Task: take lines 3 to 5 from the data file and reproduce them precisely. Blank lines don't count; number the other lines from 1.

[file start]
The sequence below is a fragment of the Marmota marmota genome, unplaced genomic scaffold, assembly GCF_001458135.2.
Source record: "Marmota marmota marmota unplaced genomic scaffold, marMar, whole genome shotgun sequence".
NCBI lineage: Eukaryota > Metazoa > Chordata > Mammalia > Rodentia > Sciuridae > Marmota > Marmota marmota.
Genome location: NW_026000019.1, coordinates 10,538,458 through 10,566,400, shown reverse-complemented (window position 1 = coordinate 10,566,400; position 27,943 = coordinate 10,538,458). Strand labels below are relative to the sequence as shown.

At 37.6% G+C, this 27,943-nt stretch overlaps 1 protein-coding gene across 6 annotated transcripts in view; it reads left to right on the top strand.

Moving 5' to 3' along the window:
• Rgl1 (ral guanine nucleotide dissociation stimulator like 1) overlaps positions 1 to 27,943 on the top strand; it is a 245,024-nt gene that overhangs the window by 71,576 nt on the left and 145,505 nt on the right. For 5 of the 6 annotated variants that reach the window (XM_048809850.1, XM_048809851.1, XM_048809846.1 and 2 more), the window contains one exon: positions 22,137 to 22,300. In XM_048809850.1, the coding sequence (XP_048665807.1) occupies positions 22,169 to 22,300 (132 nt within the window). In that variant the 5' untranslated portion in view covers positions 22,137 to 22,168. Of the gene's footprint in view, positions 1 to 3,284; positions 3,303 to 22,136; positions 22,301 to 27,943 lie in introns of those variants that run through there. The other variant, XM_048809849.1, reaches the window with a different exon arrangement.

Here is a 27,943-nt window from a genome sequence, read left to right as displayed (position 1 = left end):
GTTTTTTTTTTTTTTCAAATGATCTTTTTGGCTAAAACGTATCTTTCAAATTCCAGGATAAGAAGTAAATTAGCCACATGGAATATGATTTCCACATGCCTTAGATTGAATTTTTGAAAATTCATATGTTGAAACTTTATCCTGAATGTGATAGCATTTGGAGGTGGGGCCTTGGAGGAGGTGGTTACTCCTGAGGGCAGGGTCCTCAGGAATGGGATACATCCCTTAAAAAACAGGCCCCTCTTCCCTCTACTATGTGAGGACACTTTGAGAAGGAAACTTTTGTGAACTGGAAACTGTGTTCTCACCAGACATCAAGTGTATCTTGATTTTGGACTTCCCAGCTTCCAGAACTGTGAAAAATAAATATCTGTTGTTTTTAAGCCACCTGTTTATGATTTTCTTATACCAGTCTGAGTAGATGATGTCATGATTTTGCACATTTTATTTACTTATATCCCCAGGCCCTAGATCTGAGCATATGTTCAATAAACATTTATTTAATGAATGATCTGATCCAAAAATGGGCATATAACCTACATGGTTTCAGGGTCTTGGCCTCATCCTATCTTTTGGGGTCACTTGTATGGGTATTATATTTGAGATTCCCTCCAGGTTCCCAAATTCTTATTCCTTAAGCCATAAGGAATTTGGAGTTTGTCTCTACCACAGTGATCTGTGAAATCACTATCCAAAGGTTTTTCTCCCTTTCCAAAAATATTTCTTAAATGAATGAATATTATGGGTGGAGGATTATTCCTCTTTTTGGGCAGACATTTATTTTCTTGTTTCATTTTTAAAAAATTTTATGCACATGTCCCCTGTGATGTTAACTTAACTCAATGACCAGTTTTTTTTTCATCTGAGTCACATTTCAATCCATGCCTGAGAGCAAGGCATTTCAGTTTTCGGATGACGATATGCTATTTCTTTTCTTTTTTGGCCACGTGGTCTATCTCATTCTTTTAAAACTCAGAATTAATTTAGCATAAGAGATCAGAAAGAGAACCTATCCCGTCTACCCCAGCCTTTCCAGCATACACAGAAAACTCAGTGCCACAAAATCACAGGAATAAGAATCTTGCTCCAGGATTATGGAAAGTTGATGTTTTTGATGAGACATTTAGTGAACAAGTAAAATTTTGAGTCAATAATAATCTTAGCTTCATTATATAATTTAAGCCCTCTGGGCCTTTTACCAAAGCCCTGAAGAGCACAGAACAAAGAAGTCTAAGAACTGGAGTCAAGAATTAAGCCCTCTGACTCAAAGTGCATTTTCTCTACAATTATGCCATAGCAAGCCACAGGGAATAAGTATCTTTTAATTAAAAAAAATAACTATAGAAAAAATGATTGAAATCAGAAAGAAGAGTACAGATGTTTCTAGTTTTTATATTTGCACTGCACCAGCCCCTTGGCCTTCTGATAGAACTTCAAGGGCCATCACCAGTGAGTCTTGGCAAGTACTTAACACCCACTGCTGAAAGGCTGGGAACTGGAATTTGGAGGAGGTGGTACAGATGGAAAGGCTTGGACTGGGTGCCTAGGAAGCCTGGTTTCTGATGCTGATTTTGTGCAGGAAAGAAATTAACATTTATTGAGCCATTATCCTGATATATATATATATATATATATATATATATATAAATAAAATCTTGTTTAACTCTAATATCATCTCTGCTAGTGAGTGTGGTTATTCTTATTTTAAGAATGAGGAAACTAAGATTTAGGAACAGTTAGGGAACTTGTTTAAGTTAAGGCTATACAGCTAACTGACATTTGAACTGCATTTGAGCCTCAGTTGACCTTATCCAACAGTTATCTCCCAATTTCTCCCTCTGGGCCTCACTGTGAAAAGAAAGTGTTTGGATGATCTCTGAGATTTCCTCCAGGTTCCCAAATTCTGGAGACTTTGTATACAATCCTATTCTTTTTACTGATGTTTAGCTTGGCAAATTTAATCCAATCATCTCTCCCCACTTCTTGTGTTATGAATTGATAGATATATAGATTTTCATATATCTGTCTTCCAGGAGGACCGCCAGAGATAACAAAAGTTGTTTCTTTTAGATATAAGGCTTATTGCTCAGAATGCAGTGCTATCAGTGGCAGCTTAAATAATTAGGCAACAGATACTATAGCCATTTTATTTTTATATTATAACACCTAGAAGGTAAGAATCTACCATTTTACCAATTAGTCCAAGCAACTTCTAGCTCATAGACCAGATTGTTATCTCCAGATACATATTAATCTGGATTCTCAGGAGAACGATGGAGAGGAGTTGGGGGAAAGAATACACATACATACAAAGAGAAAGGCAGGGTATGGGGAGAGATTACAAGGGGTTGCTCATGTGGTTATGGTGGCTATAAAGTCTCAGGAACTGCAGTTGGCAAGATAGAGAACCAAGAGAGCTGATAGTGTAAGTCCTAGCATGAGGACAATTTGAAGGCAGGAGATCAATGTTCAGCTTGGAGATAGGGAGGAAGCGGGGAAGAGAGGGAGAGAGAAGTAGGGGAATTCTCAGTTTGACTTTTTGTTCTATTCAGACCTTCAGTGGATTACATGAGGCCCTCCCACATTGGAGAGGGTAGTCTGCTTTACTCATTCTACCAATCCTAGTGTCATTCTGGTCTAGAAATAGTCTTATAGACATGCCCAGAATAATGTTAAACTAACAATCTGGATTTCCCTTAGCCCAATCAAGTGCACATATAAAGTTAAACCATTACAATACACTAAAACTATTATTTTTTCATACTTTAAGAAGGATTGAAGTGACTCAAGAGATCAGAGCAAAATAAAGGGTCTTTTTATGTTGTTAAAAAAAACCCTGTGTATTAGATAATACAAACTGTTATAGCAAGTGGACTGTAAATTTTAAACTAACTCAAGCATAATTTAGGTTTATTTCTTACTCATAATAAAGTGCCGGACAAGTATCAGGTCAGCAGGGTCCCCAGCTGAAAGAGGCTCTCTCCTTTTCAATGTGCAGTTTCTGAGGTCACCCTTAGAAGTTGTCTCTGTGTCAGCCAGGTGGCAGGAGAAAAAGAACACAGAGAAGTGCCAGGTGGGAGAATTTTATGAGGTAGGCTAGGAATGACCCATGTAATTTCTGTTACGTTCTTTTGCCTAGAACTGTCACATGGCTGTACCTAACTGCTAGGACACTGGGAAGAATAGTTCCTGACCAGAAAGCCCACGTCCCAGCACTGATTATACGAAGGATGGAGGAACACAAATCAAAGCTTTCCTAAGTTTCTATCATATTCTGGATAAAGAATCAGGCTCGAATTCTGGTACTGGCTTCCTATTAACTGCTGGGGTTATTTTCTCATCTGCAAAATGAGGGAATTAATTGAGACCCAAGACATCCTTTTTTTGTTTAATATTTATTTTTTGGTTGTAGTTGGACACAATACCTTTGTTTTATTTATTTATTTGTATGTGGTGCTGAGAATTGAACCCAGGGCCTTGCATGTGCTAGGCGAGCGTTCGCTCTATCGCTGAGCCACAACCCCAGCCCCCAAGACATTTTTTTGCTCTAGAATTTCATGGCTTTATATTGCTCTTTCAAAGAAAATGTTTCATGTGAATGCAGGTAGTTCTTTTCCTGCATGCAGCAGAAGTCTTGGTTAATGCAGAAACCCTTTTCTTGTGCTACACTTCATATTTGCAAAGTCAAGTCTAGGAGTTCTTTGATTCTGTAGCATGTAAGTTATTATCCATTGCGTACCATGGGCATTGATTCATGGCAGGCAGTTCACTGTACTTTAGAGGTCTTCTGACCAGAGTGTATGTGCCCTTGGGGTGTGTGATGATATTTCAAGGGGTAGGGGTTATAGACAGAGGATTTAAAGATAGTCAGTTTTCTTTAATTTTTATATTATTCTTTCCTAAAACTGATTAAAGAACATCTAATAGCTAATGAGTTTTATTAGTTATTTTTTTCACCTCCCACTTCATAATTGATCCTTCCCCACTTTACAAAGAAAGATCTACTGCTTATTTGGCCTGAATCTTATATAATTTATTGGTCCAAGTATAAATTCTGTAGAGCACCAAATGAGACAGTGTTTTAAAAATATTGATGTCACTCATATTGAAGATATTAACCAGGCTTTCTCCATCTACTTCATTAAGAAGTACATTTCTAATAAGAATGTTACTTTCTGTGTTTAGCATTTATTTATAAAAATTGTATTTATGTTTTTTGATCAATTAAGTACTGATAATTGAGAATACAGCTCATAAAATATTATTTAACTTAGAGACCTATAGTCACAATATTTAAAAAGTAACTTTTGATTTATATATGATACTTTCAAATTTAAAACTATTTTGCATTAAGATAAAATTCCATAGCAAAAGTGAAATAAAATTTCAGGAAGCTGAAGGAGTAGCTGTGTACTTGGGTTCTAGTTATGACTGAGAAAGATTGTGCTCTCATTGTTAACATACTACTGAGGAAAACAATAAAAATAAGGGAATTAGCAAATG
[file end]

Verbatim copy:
NCBI lineage: Eukaryota > Metazoa > Chordata > Mammalia > Rodentia > Sciuridae > Marmota > Marmota marmota.
Genome location: NW_026000019.1, coordinates 10,538,458 through 10,566,400, shown reverse-complemented (window position 1 = coordinate 10,566,400; position 27,943 = coordinate 10,538,458). Strand labels below are relative to the sequence as shown.

At 37.6% G+C, this 27,943-nt stretch overlaps 1 protein-coding gene across 6 annotated transcripts in view; it reads left to right on the top strand.